From the Newsday archives: The War That Failed to End All Wars

The original Newsday illustration that ran with a

The original Newsday illustration that ran with a 1984 Viewpoints piece on World War I. Photo Credit: Newsday / Gary Viskupic

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Editor's note: Thirty years ago, Newsday published this article by a professor of history and dean of the College of Arts and Sciences at the University of North Carolina at Chapel Hill. It ran with this subheadline: "World tensions of 70 years ago resemble today's. Technological developments had pushed two antagonistic alliances to the brink. Then a terrorist assassination on June 28, 1914, sparked World War I."

We republish it today, 100 years after the war began.


Seventy years ago today, a nationalist schoolboy shot dead the heir to the Austro-Hungarian throne, Archduke Franz Ferdinand.

The murder in Sarajevo — the town where the Winter Olympics were held this year — set in motion events that led first to World War I and then to World War II. No other event has had such fateful consequences in shaping the 20th Century and in leaving problems, not least !n Eastern Europe, that still trouble the world.

Historians and the public remain fascinated with the tragedy. Statesmen and publicists refer to the 1914 analogy, to the balkanization of this region or that, and to the dangers of military plans dominating civilian decision-making. And indeed the crisis of July, 1914, that followed the assassination contains some lessons of history that deserve notice on this anniversary.

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In Europe in the summer of 1914 — as in 1984's — two armed camps faced one another. The Triple Alliance (Germany, Austria-Hungary and Italy) had developed out of the attempts of Germany's Iron Chancellor, Otto von Bismarck, to protect his recently unified nation. In the early 20th Century, the Anglo-German naval race convinced Britain to align itself with France and Russia in the Triple Entente.

The naval race had other consequences as well: It led Britain to consider military intervention on the Continent and it forced London to tolerate Russian behavior in Iran and Afghanistan that has a familiar ring even today. The flurry of press comment over dreadnought construction, like current press attention to the MX missiles, exacerbated relations. Arms control negotiations were attempted but never succeeded. Neither side would yield for fear of appearing to concede something that might be useful if war came. Nor did meetings between heads of state, which, unlike today's, were frequent and without undue fanfare, overcome the hostility that the alliance structures had engendered in Europe — any more than today's summit conferences do.

Earlier clashes between Britain, France and Germany over their overseas empires had soured relations. But though no one would go to war over Fashoda {in the Sudan). Serbia, Poland, Rumania, even Albania, were different matters. The problems of Eastern Europe ensured competition between the three empires; the prospect of the collapse of the Turkish Ottoman Empire — the “Sick Man of Europe" — simply added to the tensions between the three conservative regimes. The perennial Irish question was at a new height in Britain, while France found itself adjusting to still another new government and a spectacular murder trial.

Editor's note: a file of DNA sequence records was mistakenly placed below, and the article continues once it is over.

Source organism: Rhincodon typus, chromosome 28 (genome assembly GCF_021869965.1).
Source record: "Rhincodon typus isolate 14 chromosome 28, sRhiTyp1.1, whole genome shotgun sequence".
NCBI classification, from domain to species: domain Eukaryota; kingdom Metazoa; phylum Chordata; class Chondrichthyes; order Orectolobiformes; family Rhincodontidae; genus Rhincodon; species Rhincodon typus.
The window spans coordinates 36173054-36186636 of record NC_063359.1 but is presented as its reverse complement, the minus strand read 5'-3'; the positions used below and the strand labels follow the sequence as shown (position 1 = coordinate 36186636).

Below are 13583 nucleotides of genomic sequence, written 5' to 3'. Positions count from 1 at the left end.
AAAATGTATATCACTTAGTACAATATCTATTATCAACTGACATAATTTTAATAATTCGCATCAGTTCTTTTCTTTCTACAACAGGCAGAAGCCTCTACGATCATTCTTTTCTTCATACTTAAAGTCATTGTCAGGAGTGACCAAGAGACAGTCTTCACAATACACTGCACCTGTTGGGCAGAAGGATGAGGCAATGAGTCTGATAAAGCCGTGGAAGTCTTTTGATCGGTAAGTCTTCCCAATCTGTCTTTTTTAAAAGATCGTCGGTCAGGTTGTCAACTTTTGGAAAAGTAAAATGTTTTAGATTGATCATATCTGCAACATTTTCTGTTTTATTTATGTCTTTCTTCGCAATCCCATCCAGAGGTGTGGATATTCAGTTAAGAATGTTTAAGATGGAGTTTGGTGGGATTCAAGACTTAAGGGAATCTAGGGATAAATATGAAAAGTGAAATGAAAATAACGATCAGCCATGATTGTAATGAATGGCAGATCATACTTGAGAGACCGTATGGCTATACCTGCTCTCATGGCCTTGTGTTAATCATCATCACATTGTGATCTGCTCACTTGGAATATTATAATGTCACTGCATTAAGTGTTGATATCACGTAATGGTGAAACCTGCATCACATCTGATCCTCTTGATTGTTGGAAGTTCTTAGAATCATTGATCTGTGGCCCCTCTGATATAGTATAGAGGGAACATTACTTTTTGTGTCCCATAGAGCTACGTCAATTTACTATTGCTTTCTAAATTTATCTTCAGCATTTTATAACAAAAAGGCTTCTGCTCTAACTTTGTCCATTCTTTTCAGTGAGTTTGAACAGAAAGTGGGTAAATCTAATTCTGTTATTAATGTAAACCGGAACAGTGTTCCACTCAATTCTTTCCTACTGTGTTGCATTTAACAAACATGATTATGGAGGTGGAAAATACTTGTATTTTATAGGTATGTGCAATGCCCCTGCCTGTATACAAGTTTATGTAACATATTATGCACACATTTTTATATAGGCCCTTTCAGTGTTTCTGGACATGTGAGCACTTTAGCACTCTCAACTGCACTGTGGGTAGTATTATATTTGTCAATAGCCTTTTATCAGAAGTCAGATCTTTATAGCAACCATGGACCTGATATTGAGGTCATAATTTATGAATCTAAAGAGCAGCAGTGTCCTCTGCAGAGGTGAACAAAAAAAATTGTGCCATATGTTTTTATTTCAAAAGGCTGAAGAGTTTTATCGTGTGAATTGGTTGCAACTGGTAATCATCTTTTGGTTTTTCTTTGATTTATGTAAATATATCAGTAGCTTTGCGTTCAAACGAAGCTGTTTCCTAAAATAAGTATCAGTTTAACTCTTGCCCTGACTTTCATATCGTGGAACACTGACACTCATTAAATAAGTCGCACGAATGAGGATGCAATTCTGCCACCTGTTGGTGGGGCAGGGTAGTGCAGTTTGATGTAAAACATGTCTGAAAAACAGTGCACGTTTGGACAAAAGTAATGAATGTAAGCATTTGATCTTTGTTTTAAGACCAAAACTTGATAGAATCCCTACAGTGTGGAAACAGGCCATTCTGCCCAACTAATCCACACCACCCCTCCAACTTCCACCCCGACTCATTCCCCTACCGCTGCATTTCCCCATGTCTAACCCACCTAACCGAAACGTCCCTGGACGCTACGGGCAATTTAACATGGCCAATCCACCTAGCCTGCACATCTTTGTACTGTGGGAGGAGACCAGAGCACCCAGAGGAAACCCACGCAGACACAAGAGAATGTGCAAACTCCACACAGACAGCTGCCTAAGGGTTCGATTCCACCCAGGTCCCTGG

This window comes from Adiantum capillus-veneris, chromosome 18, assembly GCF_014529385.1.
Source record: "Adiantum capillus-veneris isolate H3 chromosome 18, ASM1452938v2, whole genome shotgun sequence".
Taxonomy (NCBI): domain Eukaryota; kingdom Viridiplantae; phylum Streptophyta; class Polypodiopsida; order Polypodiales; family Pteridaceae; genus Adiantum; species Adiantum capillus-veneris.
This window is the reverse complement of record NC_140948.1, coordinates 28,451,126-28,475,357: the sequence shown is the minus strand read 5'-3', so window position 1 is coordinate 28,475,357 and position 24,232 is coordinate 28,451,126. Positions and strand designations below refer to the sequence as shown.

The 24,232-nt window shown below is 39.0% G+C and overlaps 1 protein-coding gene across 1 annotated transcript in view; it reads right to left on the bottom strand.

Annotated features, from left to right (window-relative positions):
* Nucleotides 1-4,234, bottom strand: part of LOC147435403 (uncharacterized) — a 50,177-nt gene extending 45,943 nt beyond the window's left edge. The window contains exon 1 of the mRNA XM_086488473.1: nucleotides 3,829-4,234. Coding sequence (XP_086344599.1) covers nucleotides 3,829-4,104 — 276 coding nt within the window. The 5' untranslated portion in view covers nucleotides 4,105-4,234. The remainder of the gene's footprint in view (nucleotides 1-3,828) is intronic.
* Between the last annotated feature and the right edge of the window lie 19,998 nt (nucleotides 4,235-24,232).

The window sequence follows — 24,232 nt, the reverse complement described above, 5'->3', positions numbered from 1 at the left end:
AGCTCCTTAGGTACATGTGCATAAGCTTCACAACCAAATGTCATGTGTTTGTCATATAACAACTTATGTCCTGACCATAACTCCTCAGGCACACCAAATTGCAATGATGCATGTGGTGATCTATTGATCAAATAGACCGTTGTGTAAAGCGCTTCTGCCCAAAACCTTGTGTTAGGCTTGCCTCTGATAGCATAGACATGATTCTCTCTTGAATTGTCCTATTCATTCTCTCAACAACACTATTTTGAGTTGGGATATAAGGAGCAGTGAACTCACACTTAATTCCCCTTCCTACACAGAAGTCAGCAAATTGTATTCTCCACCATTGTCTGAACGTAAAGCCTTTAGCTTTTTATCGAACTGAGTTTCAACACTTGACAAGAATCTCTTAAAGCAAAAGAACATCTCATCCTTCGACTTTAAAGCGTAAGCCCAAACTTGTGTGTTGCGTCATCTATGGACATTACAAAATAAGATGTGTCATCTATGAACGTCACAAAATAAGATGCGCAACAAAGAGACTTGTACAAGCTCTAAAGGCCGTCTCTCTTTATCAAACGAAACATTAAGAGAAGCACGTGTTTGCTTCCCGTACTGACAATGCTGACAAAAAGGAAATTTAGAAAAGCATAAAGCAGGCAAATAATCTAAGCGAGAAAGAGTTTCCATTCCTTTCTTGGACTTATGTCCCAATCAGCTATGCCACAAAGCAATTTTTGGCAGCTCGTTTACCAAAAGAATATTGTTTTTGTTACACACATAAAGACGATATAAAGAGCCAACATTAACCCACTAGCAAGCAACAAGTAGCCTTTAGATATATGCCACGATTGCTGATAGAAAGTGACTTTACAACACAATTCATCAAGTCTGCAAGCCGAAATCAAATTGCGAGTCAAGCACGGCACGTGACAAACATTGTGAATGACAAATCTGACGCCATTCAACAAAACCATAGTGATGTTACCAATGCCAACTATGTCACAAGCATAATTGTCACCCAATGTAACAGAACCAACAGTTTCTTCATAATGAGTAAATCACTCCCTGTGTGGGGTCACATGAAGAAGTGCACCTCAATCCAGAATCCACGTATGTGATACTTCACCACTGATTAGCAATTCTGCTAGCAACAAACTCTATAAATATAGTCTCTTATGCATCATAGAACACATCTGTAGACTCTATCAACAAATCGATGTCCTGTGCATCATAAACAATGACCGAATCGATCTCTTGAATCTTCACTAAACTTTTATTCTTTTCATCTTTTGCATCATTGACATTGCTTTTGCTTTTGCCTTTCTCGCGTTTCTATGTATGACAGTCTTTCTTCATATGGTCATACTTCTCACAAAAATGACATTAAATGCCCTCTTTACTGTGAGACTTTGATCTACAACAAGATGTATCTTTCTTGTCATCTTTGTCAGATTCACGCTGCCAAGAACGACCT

The Sarajevo assassination convinced the Austro-Hungarian leadership that only a military defeat of Serbia, a small nation now part of Yugoslavia and the correctly presumed instigator of the murders, would end Serbia's threat to the multinational monarchy. Earlier attempts to curb Serbian agitation by negotiations, concessions and economic sanctions had apparently failed. War was the last resort, but a resort. Vienna drafted a deliberately unacceptable ultimatum and dispatched it to Belgrade. The Serbian answer was summarily rejected and Austro-Hungarian forces opened fire on Serbian territory on July 28, 1914.

The alliance structures converted the local fray into a European war, and the military plans that the general staffs had made accelerated the pace of the crisis. Russia, Austria-Hungary's giant neighbor and rival for power in the Balkans, resolved immediately to defend its Slav protegee, Serbia. It began to commission cadets and recall some reservists.

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Everywhere the pressures were for action, for not allowing the other side to gain any presumed advantage. Standing armies, reinforced by the prompt appearance of reservists, stood ready to launch their carefully prepared offensives. Russia's moves alarmed the Germans. The mercurial Kaiser Wilhelm II and his advisers decided that they had to declare war on Russia and on its ally, France, and to put into motion the plan for an immediate defeat of France by an attack through Belgium while resisting an expected Russian offensive. But the violation of Belgian neutrality brought Britain into the conflict. By Aug. 4, the local war had expanded into a European war. (Italy remained aloof — for a while.)